Lake Keepit Weather

Lake Keepit Soaring Weather.

Lake Keepit has soarable weather all year round. Below is an interesting description by Club member and Meteorology enthusiast Harry Medlicott

Here are links to the Lake Keepit weather station, local regional weather and the webcam on our runway 32.

Runway 32 weather station

Runway 32 Webcam

Link to local weather

Lake Keepit Weather by Harry Medlicott

The dominant feature influencing Australian weather is the belt of subtropical high pressure cells which transit Australia from the west to east, taking about a week to do so.
In the winter and early spring they tend to be about 30 degree south of the equator, somewhere near the NSW/Queensland border, and then progress southward and by summer can reach 40 degrees south, just to the south of the Australian mainland. Their centre is fairly stable, with a strong temperature inversion, being descending air from the tropics.

The anti-clockwise movement of air around a high pressure system (opposite to northern hemishphere) brings in a surge of fresh cold air on the eastern side. After the system has passed through, the wind swings around to the northeast and then north. The lower levels of air warm up creating what is usually a good temperature profile and improved gliding conditions. The days tend to get better until the arrival of the next high pressure system often preceded by a cold front. These seasonal variations in the high pressure belt mean that Southern Queensland has good gliding weather in late autumn and spring. This pattern of superior weather moves south as the season progresses.

When the sun rays impinge on the ocean much of the heat is absorbed by heating or evaporating water. On large dry land masses, such as Australia, the sun heats the surface and is transferred by conduction to the air creating higher temperatures and thermals. The higher ambient temeratures over the land mean that the air pressure is lower than over the ocean. The inrushing cooler air, which we term a “sea breeze” plays a significant part in our gliding task planning as it virtually wipes out useful thermals in its area of influence.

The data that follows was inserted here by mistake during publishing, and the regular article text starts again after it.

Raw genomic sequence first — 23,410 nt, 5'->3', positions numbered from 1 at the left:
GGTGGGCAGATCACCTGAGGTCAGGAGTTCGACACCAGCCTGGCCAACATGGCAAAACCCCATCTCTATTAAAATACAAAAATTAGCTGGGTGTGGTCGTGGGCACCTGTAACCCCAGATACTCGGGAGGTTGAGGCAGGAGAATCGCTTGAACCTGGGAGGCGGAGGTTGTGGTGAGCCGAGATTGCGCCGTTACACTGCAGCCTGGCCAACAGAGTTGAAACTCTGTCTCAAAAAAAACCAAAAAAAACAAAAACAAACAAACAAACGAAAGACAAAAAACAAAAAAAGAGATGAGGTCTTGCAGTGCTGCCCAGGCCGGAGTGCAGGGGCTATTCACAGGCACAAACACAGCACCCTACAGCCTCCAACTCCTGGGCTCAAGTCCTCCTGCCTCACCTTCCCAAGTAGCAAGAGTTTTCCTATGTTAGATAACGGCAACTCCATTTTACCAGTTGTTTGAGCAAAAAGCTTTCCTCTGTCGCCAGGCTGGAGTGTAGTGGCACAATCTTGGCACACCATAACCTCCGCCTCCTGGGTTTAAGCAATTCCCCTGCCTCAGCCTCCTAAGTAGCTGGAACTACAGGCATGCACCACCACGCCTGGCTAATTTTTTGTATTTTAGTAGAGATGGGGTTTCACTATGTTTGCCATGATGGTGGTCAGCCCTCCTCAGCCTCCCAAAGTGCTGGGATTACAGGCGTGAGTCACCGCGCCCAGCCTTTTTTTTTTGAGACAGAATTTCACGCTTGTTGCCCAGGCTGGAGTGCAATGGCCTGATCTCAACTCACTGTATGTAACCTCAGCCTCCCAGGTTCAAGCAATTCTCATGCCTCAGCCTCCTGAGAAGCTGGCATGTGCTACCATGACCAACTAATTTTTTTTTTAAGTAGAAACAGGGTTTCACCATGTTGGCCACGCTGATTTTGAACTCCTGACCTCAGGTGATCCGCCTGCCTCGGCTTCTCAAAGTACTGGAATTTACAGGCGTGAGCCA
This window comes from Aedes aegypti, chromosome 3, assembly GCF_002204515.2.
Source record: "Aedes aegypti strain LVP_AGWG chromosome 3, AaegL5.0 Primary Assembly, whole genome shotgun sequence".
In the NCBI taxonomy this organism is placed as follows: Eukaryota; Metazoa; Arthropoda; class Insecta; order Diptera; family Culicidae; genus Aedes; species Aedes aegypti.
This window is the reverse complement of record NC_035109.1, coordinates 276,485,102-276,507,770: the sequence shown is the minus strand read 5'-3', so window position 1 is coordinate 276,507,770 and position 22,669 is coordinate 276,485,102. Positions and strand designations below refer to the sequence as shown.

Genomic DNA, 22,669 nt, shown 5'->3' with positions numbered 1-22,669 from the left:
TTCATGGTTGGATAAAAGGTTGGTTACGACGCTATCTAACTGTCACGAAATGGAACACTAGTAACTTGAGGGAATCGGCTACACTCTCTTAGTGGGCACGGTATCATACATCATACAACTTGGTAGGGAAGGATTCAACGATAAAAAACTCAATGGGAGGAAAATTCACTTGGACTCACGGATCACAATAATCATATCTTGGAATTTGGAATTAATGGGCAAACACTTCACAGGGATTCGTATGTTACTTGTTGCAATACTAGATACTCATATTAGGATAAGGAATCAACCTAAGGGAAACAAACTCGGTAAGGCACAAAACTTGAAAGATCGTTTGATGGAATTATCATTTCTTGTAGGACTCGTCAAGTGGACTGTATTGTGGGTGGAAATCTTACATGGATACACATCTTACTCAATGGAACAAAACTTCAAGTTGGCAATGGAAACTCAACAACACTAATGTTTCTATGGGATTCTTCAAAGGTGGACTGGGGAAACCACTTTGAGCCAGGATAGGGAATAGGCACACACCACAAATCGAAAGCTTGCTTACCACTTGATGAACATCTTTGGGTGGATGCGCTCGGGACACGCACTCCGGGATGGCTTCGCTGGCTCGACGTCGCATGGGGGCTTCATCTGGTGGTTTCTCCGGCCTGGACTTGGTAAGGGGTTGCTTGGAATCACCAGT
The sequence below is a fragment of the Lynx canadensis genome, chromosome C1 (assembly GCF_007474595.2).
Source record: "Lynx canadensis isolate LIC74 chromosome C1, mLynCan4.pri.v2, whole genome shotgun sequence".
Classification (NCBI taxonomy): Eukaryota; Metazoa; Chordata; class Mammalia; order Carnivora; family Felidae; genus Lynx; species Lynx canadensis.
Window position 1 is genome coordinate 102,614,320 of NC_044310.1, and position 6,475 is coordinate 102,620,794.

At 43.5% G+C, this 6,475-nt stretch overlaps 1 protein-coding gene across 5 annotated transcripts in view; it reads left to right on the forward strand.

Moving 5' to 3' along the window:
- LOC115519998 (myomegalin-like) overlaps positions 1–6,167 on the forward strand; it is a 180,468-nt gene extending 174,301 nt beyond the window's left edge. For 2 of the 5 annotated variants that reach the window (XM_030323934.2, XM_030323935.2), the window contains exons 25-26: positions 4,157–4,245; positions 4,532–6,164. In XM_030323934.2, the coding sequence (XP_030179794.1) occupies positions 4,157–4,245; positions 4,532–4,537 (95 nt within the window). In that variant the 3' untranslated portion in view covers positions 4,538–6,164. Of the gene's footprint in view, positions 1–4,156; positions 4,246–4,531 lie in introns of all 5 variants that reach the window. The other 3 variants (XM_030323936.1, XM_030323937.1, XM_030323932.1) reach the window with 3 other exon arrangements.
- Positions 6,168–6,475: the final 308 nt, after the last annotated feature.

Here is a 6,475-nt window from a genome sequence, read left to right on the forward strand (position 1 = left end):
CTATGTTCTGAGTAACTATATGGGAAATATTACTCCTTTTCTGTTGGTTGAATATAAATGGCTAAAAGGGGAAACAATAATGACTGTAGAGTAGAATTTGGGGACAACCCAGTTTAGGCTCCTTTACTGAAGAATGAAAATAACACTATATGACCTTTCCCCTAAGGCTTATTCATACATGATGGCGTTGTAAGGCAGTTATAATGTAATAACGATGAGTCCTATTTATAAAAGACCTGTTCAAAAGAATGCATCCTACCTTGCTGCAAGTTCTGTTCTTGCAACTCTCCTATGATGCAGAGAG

Some gliding clubs in South Australia are affected by a sea breeze which follows the Murray River to the east of the Mr. Lofty ranges. Victoria is notorious for the Kilmore Gap, through which a flood of cold thermal destroying air pours on good gliding days. The Great Dividing Range running parallel to the NSW coast forms a dam holding back the cooler sea air. The lowest point is at Murrurundi at the head of the Hunter Valley. Here, on a typically thermally active day a river of cold air 10km wide floods inland. It is split in two by the Liverpool Range with one arm moving southwest towards Dubbo and Narromine and the other moving northwest up the Liverpool Range towards Gunnedah, which is 26 km to the west of Lake Keepit on the other side of the Carroll Range. The leading edge of these masses of maritime air form a convergence zone where the cold incoming air undercuts the warm inland air and is marked by good lift and active cumulus clouds. Sometimes a sea breeze front can create remarkable gliding conditions but it is bad news if you have to traverse the cold air behind it to complete a task. At Lake Keepit we can avoid a possible problem by tasking to the area likely to be affected first and coming home later from a different direction.

Lake Keepit is located with the Great Diving Range lying to the east and the expansive inland plains to the west. The unique position gives special gliding opportunities as well as interesting and varied country over which to fly. No wonder two current Australian champions learnt their skills here. Overseas pilots, used to relying on cumulus clouds, rather than the more common blue thermals of dry inland Australia, will feel particularly at home. The average cloud cover in January is 2 octas at 9.00 am and 5 octas at 3.00pm. When coupled with an average maximum temperature of 34C and 40% humidity, equates to an average cumulus cloud base of 8,000′.

Studying weather patterns is a great help if you are planning a really long flight, say 750km or more, but 300km to 500km flights are achievable at Lake Keepit on most sunny summer days.